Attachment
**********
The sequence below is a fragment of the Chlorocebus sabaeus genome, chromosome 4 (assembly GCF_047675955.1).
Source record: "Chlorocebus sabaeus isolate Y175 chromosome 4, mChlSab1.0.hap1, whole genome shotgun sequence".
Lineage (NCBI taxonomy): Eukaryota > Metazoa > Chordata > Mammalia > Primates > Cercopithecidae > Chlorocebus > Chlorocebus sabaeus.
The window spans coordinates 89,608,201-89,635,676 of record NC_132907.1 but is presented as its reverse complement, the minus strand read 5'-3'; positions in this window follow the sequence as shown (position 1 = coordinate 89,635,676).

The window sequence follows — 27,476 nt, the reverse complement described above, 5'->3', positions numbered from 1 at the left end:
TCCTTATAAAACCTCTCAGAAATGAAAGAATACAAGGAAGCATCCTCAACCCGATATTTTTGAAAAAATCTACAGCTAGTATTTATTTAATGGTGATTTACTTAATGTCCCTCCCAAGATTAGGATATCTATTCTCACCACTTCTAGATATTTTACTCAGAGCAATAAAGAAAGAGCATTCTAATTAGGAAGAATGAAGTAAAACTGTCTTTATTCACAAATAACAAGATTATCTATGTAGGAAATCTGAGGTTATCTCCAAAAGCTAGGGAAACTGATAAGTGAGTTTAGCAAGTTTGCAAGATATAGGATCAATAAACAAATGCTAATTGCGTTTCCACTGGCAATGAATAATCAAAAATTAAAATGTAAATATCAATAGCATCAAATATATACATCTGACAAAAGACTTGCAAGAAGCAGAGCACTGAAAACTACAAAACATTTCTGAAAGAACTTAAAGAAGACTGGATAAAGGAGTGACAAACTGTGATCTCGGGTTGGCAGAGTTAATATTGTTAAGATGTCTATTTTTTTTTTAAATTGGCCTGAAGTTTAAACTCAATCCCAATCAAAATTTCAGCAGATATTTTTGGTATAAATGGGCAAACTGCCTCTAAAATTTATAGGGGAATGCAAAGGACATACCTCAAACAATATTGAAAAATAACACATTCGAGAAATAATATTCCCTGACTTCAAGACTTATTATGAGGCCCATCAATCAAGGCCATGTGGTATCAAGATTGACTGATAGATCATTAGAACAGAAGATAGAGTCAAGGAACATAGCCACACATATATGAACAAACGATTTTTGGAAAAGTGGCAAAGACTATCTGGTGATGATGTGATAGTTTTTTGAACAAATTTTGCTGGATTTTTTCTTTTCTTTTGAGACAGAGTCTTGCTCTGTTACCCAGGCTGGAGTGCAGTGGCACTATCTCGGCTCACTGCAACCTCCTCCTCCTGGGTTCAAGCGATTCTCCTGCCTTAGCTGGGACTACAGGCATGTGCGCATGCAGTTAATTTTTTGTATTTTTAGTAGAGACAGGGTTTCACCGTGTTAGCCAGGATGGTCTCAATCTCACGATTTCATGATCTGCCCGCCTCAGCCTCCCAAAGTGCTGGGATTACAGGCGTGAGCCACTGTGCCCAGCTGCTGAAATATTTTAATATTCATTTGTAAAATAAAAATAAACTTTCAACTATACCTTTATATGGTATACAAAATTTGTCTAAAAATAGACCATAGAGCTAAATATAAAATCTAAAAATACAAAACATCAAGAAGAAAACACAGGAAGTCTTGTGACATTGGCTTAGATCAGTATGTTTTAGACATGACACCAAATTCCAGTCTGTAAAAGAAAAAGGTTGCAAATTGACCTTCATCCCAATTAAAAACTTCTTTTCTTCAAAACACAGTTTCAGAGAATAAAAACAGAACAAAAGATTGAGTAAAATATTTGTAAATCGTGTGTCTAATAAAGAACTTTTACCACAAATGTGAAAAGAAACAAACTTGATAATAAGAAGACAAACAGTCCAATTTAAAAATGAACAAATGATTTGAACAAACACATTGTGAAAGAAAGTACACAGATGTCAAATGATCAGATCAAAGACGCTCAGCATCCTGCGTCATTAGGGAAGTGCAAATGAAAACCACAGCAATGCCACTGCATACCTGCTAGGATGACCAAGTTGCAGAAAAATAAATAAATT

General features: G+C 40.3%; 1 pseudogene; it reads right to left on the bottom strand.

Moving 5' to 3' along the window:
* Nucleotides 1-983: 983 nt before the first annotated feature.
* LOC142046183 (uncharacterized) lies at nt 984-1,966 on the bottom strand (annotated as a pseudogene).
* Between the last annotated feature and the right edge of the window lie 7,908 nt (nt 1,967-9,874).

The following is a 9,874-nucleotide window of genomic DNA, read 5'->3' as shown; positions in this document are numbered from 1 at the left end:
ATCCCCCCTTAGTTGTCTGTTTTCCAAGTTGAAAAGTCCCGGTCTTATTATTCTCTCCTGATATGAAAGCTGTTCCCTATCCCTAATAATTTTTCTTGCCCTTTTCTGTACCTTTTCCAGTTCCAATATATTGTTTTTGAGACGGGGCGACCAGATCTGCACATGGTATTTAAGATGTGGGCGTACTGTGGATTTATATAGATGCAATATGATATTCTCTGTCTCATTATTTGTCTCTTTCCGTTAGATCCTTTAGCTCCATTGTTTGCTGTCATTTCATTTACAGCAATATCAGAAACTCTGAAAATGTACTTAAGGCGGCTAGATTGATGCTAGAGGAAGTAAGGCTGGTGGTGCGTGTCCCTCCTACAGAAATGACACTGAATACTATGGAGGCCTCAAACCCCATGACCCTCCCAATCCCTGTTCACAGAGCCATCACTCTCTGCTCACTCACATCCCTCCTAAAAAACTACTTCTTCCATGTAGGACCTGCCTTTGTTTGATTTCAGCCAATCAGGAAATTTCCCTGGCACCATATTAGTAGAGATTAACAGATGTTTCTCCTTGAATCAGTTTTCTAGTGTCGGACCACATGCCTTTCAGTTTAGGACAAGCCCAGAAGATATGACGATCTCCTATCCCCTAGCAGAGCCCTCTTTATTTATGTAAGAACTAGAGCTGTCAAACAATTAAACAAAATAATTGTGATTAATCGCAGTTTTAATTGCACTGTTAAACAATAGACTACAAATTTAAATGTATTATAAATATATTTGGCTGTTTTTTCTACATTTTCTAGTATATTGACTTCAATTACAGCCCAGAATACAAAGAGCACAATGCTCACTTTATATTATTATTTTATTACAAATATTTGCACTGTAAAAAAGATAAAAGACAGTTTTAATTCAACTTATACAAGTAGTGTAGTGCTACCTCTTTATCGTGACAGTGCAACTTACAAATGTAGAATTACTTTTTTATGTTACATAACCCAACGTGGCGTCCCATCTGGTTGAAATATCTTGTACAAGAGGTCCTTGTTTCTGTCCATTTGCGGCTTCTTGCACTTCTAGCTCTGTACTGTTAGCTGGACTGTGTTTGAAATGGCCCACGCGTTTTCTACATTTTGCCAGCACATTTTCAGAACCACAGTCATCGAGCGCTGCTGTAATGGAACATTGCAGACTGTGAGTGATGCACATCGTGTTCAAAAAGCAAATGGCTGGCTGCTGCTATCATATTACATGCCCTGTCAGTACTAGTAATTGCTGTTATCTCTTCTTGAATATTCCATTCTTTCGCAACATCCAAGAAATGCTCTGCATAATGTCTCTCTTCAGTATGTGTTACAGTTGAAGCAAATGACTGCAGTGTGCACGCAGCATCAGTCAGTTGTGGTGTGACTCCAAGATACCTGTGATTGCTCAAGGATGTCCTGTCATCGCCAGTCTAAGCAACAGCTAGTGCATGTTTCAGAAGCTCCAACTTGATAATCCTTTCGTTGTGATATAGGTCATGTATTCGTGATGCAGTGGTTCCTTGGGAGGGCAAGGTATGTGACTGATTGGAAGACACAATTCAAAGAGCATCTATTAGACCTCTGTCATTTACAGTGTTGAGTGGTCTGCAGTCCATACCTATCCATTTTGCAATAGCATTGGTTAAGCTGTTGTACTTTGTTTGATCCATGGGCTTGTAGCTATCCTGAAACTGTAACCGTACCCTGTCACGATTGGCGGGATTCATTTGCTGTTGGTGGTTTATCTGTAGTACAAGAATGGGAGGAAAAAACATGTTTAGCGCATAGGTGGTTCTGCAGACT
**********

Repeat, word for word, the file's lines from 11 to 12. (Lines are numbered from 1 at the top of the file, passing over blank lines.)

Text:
* Between the last annotated feature and the right edge of the window lie 7,908 nt (nt 1,967-9,874).

The following is a 9,874-nucleotide window of genomic DNA, read 5'->3' as shown; positions in this document are numbered from 1 at the left end: